overlook

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English[edit]

Indigenous people overlooking Quito, Ecuador

Etymology[edit]

From Middle English overloken; equivalent to over- +‎ look.

Pronunciation[edit]

Noun[edit]

overlook (plural overlooks)

  1. A vista or point that gives a view down toward something else.
    • 1980, Delaware Water Gap National Recreation Area (N.R.A.), General Management Plan:
      Normally a visitor does not participate in one activity to the exclusion of others. One main activity, such as swimming, will be supplemented by other activities and use of other facilities, such as picnicking, hiking, stopping at an overlook, and so forth.

Translations[edit]

Verb[edit]

overlook (third-person singular simple present overlooks, present participle overlooking, simple past and past participle overlooked)

  1. To offer a view (of something) from a higher position.
    Our hotel room overlooks the lake.
    • 1719 May 6 (Gregorian calendar), [Daniel Defoe], The Life and Strange Surprizing Adventures of Robinson Crusoe, [], 3rd edition, London: [] W[illiam] Taylor [], published 1719, →OCLC, page 163:
      [] I took my Gun, and went on Shore, climbing up upon a Hill, which seem’d to over-look that Point, where I saw the full Extent of it, and resolv’d to venture.
    • 1946 July and August, K. Westcott Jones, “Isle of Wight Central Railway—2”, in Railway Magazine, page 244:
      Swinging sharply westwards, it emerges on to the Undercliff, overlooking the English Channel. St. Lawrence Station is very prettily situated, high cliffs on the left, and the lush vegetation of the Undercliff sloping down to the sea on the right.
    • 1950, Nevil Shute, chapter 6, in A Town Like Alice[1], London: Heinemann, published 1952, page 188:
      [] she saw a figure standing by the rail of the balcony that overlooked the backyard.
  2. To fail to notice; to look over and beyond (anything) without seeing it.
    Synonyms: misheed; see also Thesaurus:fail to notice
    These errors were overlooked by the proofreaders.
    • 1616, Thomas Adams, “Hysope and Humilitie”, in A Divine Herball[2], London: John Budge:
      Let not thy Garden be without this herbe Humilitie. It may be least respected with men; and among other herbs ouerlooked; but most acceptable to God.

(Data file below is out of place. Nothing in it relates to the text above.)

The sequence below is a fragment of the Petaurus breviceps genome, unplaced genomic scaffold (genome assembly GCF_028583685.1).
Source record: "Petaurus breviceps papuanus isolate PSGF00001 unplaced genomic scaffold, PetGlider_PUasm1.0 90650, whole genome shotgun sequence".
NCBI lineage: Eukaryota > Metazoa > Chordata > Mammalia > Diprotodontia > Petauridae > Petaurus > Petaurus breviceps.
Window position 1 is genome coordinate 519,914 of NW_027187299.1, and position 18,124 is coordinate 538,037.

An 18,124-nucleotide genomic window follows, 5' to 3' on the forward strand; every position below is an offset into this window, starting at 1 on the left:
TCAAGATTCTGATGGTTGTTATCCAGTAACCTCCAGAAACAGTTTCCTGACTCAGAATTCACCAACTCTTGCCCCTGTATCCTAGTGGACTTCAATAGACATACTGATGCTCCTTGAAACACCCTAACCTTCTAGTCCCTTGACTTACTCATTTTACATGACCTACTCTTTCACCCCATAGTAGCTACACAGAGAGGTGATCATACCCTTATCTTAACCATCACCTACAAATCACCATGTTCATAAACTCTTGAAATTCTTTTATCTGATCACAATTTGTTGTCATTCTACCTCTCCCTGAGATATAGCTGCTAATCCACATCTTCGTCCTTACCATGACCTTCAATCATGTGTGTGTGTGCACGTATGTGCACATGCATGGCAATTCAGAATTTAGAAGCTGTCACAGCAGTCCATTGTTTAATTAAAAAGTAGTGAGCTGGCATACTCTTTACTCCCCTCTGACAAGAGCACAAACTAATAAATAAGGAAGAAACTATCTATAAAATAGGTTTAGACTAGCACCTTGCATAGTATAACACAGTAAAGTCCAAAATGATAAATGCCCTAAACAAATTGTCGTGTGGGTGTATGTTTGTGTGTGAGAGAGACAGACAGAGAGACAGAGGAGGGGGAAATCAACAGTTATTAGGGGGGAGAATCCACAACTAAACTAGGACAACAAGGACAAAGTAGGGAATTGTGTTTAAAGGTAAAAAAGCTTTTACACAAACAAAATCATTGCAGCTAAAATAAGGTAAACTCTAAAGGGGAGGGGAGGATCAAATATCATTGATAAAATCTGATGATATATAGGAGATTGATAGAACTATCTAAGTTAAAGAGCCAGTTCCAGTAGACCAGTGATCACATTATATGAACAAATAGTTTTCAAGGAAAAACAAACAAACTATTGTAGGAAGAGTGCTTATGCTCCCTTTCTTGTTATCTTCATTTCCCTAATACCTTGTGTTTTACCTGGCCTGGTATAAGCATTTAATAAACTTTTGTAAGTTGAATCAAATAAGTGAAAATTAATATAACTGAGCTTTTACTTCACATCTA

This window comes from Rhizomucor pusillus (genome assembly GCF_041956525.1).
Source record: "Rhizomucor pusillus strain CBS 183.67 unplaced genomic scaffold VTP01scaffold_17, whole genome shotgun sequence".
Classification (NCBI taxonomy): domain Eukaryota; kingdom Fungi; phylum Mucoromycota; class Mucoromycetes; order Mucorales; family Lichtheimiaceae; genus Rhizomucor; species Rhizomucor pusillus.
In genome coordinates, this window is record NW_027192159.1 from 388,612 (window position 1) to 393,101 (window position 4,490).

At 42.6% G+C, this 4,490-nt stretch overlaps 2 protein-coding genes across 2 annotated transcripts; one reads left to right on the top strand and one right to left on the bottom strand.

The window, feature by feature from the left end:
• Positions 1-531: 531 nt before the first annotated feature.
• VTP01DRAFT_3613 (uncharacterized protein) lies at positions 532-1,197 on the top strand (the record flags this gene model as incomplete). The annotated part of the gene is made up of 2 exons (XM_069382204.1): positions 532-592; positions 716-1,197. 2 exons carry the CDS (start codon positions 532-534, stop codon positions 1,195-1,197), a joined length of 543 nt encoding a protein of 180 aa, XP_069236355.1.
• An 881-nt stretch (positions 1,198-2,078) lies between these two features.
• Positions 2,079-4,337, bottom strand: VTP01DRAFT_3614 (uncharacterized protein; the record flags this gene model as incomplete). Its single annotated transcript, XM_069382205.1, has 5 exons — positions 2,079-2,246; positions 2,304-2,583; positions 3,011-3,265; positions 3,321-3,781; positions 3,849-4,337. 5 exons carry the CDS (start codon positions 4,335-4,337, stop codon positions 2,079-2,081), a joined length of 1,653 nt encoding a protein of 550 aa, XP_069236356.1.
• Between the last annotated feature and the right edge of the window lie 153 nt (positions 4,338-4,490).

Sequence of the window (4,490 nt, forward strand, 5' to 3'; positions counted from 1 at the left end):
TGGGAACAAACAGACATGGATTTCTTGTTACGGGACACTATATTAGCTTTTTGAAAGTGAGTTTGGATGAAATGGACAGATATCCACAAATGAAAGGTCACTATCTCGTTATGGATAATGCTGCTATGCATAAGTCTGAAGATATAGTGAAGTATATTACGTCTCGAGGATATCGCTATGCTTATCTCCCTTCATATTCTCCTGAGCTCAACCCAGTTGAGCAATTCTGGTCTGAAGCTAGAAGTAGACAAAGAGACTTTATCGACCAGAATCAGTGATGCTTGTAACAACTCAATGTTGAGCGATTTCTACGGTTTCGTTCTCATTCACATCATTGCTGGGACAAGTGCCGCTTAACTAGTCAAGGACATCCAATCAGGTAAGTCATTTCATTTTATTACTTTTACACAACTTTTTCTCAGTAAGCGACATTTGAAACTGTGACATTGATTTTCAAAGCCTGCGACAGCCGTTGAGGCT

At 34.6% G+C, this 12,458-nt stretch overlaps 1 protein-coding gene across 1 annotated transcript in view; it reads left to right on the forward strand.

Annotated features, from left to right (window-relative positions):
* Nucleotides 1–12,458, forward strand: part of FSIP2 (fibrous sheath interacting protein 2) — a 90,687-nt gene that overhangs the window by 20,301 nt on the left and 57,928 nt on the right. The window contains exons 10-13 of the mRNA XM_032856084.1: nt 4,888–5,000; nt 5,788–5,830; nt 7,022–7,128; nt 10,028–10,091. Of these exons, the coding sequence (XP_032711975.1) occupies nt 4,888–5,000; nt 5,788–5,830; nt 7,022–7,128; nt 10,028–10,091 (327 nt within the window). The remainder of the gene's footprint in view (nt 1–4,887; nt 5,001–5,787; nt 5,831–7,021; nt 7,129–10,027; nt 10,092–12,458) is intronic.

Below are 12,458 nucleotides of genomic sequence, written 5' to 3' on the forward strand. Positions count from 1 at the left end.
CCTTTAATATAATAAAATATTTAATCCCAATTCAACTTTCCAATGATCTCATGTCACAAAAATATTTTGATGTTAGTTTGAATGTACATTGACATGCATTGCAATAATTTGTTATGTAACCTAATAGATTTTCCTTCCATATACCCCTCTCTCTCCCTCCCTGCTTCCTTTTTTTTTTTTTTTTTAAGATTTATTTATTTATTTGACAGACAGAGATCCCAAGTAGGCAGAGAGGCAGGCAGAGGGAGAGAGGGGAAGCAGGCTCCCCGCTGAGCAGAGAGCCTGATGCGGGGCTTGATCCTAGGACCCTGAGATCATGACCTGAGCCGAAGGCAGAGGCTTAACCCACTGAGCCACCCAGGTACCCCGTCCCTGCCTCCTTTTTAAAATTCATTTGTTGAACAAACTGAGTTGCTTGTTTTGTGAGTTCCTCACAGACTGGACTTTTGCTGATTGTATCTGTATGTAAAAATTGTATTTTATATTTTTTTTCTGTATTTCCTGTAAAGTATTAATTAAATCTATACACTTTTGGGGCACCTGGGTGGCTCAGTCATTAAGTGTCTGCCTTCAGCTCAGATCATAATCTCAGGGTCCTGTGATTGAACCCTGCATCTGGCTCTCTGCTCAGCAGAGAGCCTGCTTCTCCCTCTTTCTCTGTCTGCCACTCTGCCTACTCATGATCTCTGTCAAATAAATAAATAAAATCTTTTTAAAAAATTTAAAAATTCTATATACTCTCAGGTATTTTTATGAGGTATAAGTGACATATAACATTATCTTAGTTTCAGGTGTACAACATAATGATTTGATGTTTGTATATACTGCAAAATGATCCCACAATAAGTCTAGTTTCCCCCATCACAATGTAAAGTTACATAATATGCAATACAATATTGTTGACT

• 1739, David Hume, A Treatise of Human Nature[3], London: John Noon, Volume 2, Part 2, Section 2, p. 118:
      We are more apt to over-look in any subject, what is trivial, than what appears of considerable moment []
    • 1898, H. G. Wells, The War of the Worlds[4], Book 2, Chapter 7:
      The place had been already searched and emptied. In the bar I afterwards found some biscuits and sandwiches that had been overlooked.
  3. To pretend not to have noticed (something, especially a mistake or flaw); to pass over (something) without censure or punishment.
    Synonyms: take no notice of; see also Thesaurus:ignore
    I’m not willing to overlook such bad behaviour.
    • 1615, Joseph Hall, Contemplations vpon the Principal Passages of the Holie Historie, London: Nathanael Butter and William Butler, Volume 3, “Ehud and Eglon,” p. 48,[5]
      Euery circumstance is full of improbabilities: Faith euermore ouerlookes the difficulties of the way, & bends her eyes onely to the certainty of the end.
    • 1749, Henry Fielding, chapter 11, in The History of Tom Jones, a Foundling, volumes (please specify |volume=I to VI), London: A[ndrew] Millar, [], →OCLC, book 1, page 41:
      Tho’ Miss Bridget was a Woman of the greatest Delicacy of Taste; yet such were the Charms of the Captain’s Conversation, that she totally overlooked the Defects of his Person.
    • 1815 December (indicated as 1816), [Jane Austen], chapter 13, in Emma: [], volumes (please specify |volume=I to III), London: [] [Charles Roworth and James Moyes] for John Murray, →OCLC:
      “Mr. Elton’s manners are not perfect,” replied Emma; “but where there is a wish to please, one ought to overlook, and one does overlook a great deal.”
    • 1908 October, Kenneth Grahame, chapter 1, in The Wind in the Willows, New York, N.Y.: Charles Scribner’s Sons, →OCLC:
      Indeed, I have been a complete ass, and I know it. Will you overlook it this once and forgive me, and let things go on as before?
  4. To look down upon from above or from a higher location.
    Synonyms: survey, look over, luster, lustrate